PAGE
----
Hamilton building fires down, but emergency medical runs up

  • Mike Rutledge
  • Staff Writer
2:20 p.m Friday, Oct. 6, 2017 Hamilton
Fires in Hamilton buildings are down so far this year by 11.5 percent from the same time last year. Emergency-medical-service runs, however, are 15.7 percent above last year at this time, which also had more such runs than the year before. GREG LYNCH/STAFF

Fires in Hamilton buildings are down so far this year by 11.5 percent from the same time last year.

Emergency-medical-service runs, however, are 15.7 percent above last year at this time, which also had more such runs than the year before.

City officials said a variety of factors are driving the lower building-fire rates — including demolition of vacant buildings that are more susceptible to arson or accidental fires — and possibly even fire-prevention lessons firefighters give to Hamilton students.

RELATED: Link between fewer Hamilton vacant buildings, fewer fires

Through Oct. 4 2015, the city had 51 building fires, with 52 as of the same date in 2016. As of Oct. 4 this year, the corresponding number was 11.5 percent lower than in 2016, said Hamilton Deputy Fire Chief Mark Mercer.

The city in both 2015 and 2016 had 67 building fires. At the current rate of fires, which do not include fires in grass, cars or trash, the city is on pace to have 61 blazes this year.

Hamilton Deputy Fire Chief Lawrence Gassert recently discovered a strong correlation between razing of vacant buildings this decade in the city and a drop in structure fires. He did the research for his bachelor’s degree in fire administration.

The strategy of razing building has some controversy: Some residents complain the homes could have been spared to provide affordable housing, and the gaps left by the demolished buildings leave empty lots. Proponents argue the removal of blighted buildings provide relief for residents trying to keep up the quality of their neighborhoods.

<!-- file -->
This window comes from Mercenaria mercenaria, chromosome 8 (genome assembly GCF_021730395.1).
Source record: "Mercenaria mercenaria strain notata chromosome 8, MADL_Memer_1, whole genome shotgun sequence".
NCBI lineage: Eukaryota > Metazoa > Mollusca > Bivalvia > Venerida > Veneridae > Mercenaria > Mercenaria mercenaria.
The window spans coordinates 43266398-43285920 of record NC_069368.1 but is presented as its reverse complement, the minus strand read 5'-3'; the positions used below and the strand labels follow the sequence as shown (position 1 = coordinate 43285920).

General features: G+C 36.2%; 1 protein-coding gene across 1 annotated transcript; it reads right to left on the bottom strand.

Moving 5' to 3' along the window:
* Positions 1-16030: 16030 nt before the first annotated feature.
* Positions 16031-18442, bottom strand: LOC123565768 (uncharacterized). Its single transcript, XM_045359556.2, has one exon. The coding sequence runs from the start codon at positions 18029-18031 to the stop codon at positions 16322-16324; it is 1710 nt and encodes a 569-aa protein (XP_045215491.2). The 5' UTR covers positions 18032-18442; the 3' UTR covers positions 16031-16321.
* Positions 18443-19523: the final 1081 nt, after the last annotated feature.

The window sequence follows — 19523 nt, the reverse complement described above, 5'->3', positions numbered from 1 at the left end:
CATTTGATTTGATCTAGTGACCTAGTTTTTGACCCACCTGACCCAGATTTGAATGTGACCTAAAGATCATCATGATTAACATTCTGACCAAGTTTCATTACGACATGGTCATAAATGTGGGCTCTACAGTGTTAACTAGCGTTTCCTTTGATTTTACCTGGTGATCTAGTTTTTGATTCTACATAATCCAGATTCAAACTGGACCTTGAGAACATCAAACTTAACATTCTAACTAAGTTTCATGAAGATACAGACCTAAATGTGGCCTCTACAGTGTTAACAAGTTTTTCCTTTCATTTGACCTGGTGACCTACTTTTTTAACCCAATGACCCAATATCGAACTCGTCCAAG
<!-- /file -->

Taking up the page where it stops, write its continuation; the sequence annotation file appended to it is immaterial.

RELATED: How Hamilton is cracking down on nuisance properties

For the emergency medical runs — instances where paramedics were called for a medical issue, or discovered one at a scene — “I wish I had a good answer for why,” Mercer said, although drug abuse and increases of chronic diseases such as diabetes seem to be leading drivers.

“We feel like some of the stuff seems apparent, but it’s one of those things that you just don’t know if it is or not,” Mercer said. “We haven’t been able to look closely enough to say what is the real reason for the change.”

For the drug abuse and diseases, “We know that we have seen an increase in our pharmacy costs,” including oxygen, heart-attack drugs and Narcan, which is used to revive people who have experienced overdoses from heroin and other opioids, he said.

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Here’s another reason Mercer said building fires may be down, although it’s hard to pinpoint: “On the structure-fire side, in the past few years, we’ve focused very intently on getting to the grade schools with fire-prevention education, and doing community events through the safety nights that we do uptown, Alive After 5, we do have people there to do fire-safety education, safety awareness, to get the children involved and learn what we do.”

The fire crews also have been very active in enforcing fire codes, Mercer said.

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